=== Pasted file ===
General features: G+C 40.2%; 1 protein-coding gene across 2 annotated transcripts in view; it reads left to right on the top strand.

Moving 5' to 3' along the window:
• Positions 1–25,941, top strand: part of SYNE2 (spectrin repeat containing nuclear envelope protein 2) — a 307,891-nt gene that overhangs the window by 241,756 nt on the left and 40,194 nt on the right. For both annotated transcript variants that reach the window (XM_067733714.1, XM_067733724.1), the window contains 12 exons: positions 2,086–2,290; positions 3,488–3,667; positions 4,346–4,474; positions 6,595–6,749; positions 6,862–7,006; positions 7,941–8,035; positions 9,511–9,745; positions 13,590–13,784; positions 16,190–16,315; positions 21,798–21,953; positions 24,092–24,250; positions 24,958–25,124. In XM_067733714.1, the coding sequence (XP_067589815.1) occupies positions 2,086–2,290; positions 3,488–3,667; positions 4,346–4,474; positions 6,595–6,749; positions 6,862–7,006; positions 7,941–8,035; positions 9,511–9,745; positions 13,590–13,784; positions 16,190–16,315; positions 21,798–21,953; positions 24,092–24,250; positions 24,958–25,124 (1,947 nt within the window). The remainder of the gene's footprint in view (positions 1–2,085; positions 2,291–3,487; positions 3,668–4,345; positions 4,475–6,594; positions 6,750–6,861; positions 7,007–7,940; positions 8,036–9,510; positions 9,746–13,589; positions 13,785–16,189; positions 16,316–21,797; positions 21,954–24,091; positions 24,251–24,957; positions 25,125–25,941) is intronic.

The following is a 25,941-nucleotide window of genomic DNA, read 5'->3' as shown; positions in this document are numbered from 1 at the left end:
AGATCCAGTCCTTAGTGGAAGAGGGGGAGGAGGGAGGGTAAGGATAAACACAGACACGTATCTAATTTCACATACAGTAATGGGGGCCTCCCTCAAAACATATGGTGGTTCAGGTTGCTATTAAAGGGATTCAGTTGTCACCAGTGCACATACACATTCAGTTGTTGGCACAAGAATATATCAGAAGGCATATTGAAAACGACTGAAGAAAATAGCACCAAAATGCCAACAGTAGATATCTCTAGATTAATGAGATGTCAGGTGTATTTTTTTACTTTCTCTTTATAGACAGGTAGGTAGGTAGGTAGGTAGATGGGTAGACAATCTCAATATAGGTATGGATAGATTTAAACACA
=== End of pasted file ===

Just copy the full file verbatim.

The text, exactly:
General features: G+C 40.2%; 1 protein-coding gene across 2 annotated transcripts in view; it reads left to right on the top strand.

Moving 5' to 3' along the window:
• Positions 1–25,941, top strand: part of SYNE2 (spectrin repeat containing nuclear envelope protein 2) — a 307,891-nt gene that overhangs the window by 241,756 nt on the left and 40,194 nt on the right. For both annotated transcript variants that reach the window (XM_067733714.1, XM_067733724.1), the window contains 12 exons: positions 2,086–2,290; positions 3,488–3,667; positions 4,346–4,474; positions 6,595–6,749; positions 6,862–7,006; positions 7,941–8,035; positions 9,511–9,745; positions 13,590–13,784; positions 16,190–16,315; positions 21,798–21,953; positions 24,092–24,250; positions 24,958–25,124. In XM_067733714.1, the coding sequence (XP_067589815.1) occupies positions 2,086–2,290; positions 3,488–3,667; positions 4,346–4,474; positions 6,595–6,749; positions 6,862–7,006; positions 7,941–8,035; positions 9,511–9,745; positions 13,590–13,784; positions 16,190–16,315; positions 21,798–21,953; positions 24,092–24,250; positions 24,958–25,124 (1,947 nt within the window). The remainder of the gene's footprint in view (positions 1–2,085; positions 2,291–3,487; positions 3,668–4,345; positions 4,475–6,594; positions 6,750–6,861; positions 7,007–7,940; positions 8,036–9,510; positions 9,746–13,589; positions 13,785–16,189; positions 16,316–21,797; positions 21,954–24,091; positions 24,251–24,957; positions 25,125–25,941) is intronic.

The following is a 25,941-nucleotide window of genomic DNA, read 5'->3' as shown; positions in this document are numbered from 1 at the left end:
AGATCCAGTCCTTAGTGGAAGAGGGGGAGGAGGGAGGGTAAGGATAAACACAGACACGTATCTAATTTCACATACAGTAATGGGGGCCTCCCTCAAAACATATGGTGGTTCAGGTTGCTATTAAAGGGATTCAGTTGTCACCAGTGCACATACACATTCAGTTGTTGGCACAAGAATATATCAGAAGGCATATTGAAAACGACTGAAGAAAATAGCACCAAAATGCCAACAGTAGATATCTCTAGATTAATGAGATGTCAGGTGTATTTTTTTACTTTCTCTTTATAGACAGGTAGGTAGGTAGGTAGGTAGATGGGTAGACAATCTCAATATAGGTATGGATAGATTTAAACACA